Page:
This bronze wildlife sculpture was inspired by a winter day spent wandering along the Texas gulf coast with my mother (then a “snowbird”) on St. Joseph’s Island. We spent the day soaking up the sunshine, listening to gulls call overhead while gathering shells and examining crab claws and sea turtle bones, and other wonderful ocean treasures. As a wildlife artist, the seashore – with its wealth of textures, beautiful colors, and rare glimpses of the mysterious exquisite creatures they come from – is always a treasure hunt for me.
After that Texas visit, I moved on across the coast to Florida. All along the Gulf Coast, I watched the winter flocks of Royal Terns standing with their faces to the wind, resting and keeping watch over their portions of the beach, always on the alert for potential predators and problems. This piece began to form in my mind – a study of both the toughness required by this environment, yet also the extreme fragility of all life. Nature and nurture, this sculpture demonstrates how all creatures are interconnected, from both the past and the present, for continued survival on this planet. All this, mixed with my mother’s nurturing and the things we both loved – the sounds of bird calls and waves, gentle winds off the water, warm sand underfoot, the brilliant blues of sea and sky, the unending search for shells and other treasures – they all became part of this piece. Days well spent.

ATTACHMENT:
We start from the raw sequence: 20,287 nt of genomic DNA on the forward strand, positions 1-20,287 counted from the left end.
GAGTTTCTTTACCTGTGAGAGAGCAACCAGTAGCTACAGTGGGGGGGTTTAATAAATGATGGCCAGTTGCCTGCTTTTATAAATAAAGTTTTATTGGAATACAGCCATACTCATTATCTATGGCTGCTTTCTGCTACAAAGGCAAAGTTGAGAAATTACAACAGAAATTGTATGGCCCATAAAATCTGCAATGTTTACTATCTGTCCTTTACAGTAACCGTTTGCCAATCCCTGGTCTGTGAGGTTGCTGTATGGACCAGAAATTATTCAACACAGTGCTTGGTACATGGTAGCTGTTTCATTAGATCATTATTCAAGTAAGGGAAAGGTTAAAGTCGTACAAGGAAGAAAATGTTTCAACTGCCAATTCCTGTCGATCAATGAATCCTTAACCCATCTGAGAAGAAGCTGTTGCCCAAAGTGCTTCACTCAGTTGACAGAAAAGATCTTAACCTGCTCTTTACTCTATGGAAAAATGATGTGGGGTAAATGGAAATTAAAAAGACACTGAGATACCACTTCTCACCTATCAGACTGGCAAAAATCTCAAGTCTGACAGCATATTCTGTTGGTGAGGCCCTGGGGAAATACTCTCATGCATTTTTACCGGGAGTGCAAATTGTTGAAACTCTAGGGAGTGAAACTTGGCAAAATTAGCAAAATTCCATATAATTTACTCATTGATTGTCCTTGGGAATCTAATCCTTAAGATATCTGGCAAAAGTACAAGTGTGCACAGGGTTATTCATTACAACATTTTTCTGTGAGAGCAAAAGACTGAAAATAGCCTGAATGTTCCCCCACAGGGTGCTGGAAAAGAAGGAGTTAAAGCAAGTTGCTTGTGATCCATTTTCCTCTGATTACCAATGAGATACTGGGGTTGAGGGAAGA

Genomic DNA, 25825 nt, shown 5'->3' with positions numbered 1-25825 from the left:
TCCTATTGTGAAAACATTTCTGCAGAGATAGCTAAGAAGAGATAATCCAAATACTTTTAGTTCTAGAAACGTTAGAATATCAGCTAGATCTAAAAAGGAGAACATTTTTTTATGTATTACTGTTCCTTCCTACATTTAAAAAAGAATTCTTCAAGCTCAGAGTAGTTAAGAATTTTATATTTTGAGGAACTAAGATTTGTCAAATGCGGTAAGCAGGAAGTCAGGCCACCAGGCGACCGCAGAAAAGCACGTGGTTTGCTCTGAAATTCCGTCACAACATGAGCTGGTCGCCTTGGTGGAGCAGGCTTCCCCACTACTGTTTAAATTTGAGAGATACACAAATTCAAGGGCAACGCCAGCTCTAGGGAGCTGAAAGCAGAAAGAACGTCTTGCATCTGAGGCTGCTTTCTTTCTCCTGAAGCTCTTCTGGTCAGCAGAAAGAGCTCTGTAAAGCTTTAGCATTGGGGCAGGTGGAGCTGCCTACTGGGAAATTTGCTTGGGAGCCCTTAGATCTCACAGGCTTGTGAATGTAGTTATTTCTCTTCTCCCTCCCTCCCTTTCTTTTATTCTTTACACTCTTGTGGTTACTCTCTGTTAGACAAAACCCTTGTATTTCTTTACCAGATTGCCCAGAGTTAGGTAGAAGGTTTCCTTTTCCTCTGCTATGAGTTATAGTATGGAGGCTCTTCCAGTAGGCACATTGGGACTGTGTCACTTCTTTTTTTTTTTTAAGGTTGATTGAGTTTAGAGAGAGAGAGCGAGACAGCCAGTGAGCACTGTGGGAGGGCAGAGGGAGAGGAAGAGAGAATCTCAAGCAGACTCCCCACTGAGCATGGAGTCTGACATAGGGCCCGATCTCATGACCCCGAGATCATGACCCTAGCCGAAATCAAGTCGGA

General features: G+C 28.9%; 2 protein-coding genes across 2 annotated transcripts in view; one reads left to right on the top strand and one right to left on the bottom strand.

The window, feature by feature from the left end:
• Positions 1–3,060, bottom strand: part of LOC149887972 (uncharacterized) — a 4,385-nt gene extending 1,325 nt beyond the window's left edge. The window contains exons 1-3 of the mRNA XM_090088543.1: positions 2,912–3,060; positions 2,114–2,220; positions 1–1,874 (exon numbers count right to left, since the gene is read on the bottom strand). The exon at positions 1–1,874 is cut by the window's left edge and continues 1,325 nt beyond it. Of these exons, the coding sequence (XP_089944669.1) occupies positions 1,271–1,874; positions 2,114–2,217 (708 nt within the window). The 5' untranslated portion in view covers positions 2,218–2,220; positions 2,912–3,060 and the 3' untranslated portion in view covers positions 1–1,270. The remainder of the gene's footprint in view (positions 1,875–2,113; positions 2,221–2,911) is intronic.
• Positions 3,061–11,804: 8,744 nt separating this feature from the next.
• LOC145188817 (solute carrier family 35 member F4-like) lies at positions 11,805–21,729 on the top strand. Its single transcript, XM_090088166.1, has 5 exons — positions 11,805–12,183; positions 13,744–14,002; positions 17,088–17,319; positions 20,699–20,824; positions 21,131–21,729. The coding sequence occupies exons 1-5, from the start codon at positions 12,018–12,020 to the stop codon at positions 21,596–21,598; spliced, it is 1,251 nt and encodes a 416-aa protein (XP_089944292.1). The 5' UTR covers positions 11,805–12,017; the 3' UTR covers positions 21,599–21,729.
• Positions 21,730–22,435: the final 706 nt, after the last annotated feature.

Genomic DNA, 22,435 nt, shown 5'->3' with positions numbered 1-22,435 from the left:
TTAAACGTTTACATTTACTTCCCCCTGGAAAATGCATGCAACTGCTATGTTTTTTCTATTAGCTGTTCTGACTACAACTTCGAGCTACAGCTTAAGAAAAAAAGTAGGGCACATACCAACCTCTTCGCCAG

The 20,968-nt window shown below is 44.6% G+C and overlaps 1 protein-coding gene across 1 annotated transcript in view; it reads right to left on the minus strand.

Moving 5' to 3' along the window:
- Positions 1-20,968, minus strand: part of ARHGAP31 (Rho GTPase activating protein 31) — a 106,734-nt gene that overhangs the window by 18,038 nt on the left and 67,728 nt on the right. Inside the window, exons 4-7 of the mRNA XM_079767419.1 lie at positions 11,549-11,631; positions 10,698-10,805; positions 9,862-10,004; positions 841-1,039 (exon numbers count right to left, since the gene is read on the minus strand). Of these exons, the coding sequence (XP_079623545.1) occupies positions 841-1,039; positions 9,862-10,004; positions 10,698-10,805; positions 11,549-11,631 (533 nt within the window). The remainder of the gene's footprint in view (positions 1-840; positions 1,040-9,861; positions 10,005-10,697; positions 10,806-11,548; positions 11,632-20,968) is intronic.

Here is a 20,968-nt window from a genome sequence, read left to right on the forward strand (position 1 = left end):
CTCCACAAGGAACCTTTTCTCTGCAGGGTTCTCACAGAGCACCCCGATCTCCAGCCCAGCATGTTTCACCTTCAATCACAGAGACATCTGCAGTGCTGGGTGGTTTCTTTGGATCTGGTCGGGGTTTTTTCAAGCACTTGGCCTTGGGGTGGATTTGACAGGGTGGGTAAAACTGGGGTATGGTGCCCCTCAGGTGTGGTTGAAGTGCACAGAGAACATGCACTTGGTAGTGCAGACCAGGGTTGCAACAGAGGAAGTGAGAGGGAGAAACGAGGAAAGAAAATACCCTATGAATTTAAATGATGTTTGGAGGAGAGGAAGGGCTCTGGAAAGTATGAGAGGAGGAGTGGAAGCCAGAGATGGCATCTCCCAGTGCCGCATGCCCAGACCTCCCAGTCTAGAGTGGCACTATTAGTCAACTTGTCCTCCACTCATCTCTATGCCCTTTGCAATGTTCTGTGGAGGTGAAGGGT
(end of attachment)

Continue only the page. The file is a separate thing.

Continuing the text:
My mother is gone now, but the values she taught me about what is truly important in life, continue to live on and feed my soul.
“Head Wind” – Royal Tern (previously titled “Ocean Treasures”), was selected for the 2009 “Art of the Animal Kingdom XIV”, at the Bennington Center For The Arts, Bennington, Vermont, as well as the 2009 American Women Artists annual Competition Show in Easton, Maryland.
To see this sculpture in a different patina, click here.